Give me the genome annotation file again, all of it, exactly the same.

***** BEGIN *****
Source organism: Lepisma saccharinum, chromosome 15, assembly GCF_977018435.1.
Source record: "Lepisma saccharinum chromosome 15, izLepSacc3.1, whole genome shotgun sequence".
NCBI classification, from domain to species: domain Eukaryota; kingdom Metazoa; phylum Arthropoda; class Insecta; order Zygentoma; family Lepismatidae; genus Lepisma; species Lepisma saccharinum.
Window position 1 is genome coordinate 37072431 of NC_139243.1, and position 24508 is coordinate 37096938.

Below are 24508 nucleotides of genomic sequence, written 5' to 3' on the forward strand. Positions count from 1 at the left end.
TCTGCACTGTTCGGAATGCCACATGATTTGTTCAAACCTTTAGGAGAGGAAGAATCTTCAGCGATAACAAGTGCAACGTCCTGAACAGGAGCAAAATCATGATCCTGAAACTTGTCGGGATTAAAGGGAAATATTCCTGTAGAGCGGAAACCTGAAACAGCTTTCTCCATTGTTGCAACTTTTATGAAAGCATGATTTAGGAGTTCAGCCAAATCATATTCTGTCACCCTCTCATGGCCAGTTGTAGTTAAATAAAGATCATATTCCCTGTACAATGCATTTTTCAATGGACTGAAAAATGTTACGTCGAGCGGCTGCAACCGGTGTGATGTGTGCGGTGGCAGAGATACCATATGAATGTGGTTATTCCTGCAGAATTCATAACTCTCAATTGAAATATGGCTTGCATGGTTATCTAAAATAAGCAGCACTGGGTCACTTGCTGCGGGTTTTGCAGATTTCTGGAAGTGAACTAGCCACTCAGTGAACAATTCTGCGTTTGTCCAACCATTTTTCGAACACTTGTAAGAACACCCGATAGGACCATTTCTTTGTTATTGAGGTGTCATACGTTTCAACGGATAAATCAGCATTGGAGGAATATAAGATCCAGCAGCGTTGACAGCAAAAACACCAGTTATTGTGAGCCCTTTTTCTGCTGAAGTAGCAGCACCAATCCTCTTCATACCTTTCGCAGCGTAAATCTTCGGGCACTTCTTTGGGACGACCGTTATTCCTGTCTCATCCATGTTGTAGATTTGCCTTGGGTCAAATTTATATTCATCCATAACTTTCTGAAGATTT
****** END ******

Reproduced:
Source organism: Lepisma saccharinum, chromosome 15, assembly GCF_977018435.1.
Source record: "Lepisma saccharinum chromosome 15, izLepSacc3.1, whole genome shotgun sequence".
NCBI classification, from domain to species: domain Eukaryota; kingdom Metazoa; phylum Arthropoda; class Insecta; order Zygentoma; family Lepismatidae; genus Lepisma; species Lepisma saccharinum.
Window position 1 is genome coordinate 37072431 of NC_139243.1, and position 24508 is coordinate 37096938.

Below are 24508 nucleotides of genomic sequence, written 5' to 3' on the forward strand. Positions count from 1 at the left end.
TCTGCACTGTTCGGAATGCCACATGATTTGTTCAAACCTTTAGGAGAGGAAGAATCTTCAGCGATAACAAGTGCAACGTCCTGAACAGGAGCAAAATCATGATCCTGAAACTTGTCGGGATTAAAGGGAAATATTCCTGTAGAGCGGAAACCTGAAACAGCTTTCTCCATTGTTGCAACTTTTATGAAAGCATGATTTAGGAGTTCAGCCAAATCATATTCTGTCACCCTCTCATGGCCAGTTGTAGTTAAATAAAGATCATATTCCCTGTACAATGCATTTTTCAATGGACTGAAAAATGTTACGTCGAGCGGCTGCAACCGGTGTGATGTGTGCGGTGGCAGAGATACCATATGAATGTGGTTATTCCTGCAGAATTCATAACTCTCAATTGAAATATGGCTTGCATGGTTATCTAAAATAAGCAGCACTGGGTCACTTGCTGCGGGTTTTGCAGATTTCTGGAAGTGAACTAGCCACTCAGTGAACAATTCTGCGTTTGTCCAACCATTTTTCGAACACTTGTAAGAACACCCGATAGGACCATTTCTTTGTTATTGAGGTGTCATACGTTTCAACGGATAAATCAGCATTGGAGGAATATAAGATCCAGCAGCGTTGACAGCAAAAACACCAGTTATTGTGAGCCCTTTTTCTGCTGAAGTAGCAGCACCAATCCTCTTCATACCTTTCGCAGCGTAAATCTTCGGGCACTTCTTTGGGACGACCGTTATTCCTGTCTCATCCATGTTGTAGATTTGCCTTGGGTCAAATTTATATTCATCCATAACTTTCTGAAGATTT